Free speech and why you don’t have any
THERE is not much point in campaigning for media freedom under the current national yourrighttoknow.com.au campaign if Australians do not have the right to speak about issues that concern them. And they do not.
A campaign for media freedom must be based, therefore, on the public's right to know and the right of anyone to express any opinion or concern in any forum.
Even the assumed right to free speech in the United Nations Declaration of Human Rights, is tenuous.
Whistleblowers were recommended for protection by Tony Fitzgerald QC, in his historic report on police misconduct in Queensland.
But Fitzgerald rightly held that such misconduct is not confined to the police.
But the Queensland Whistleblowers' Protection Act, which followed, specifically excludes protection for anyone going to the media.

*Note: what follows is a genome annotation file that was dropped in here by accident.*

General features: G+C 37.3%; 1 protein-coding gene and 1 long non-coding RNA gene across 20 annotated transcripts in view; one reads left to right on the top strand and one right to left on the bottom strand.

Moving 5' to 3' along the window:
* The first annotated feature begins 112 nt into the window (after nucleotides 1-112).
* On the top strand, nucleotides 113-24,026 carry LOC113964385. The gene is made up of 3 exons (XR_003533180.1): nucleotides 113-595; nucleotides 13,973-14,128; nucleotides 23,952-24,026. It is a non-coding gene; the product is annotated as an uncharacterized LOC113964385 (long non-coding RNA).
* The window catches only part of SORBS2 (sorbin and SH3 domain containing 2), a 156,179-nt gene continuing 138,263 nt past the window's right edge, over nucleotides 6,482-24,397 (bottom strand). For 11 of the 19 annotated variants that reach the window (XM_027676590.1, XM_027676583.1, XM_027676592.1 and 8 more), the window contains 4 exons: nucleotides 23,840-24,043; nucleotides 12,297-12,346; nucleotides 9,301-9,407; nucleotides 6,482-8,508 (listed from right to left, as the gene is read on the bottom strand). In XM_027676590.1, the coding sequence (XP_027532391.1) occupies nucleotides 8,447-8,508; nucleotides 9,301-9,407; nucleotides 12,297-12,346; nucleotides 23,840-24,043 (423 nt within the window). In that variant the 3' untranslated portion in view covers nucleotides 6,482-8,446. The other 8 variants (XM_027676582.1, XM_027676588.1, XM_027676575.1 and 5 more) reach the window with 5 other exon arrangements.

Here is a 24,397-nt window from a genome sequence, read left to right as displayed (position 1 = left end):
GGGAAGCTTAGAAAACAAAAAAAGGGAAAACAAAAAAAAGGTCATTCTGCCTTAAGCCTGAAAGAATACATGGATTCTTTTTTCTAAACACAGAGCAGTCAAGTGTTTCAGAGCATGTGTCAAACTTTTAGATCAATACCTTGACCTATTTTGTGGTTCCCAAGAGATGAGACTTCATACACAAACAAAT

And it only applies to public officers, who may only report such concerns to another public officer.
Despite token protections against victimisation, good luck with your career if you try it.
And what about people who are not public servants, but who stumble on misconduct affecting public concerns or safety?
Rainbow Beach wildlife photographer Jennifer Parkhurst was fined $40,000 and given a suspended jail term, partly, in response to prosecution sentencing submissions that her concern for dingoes involved the promotion of views which "the community cannot afford to take hold" - basically that dingoes are not the monster they are made out to be - made worse by her use of the media.
No-one else caught up in this was punished so harshly.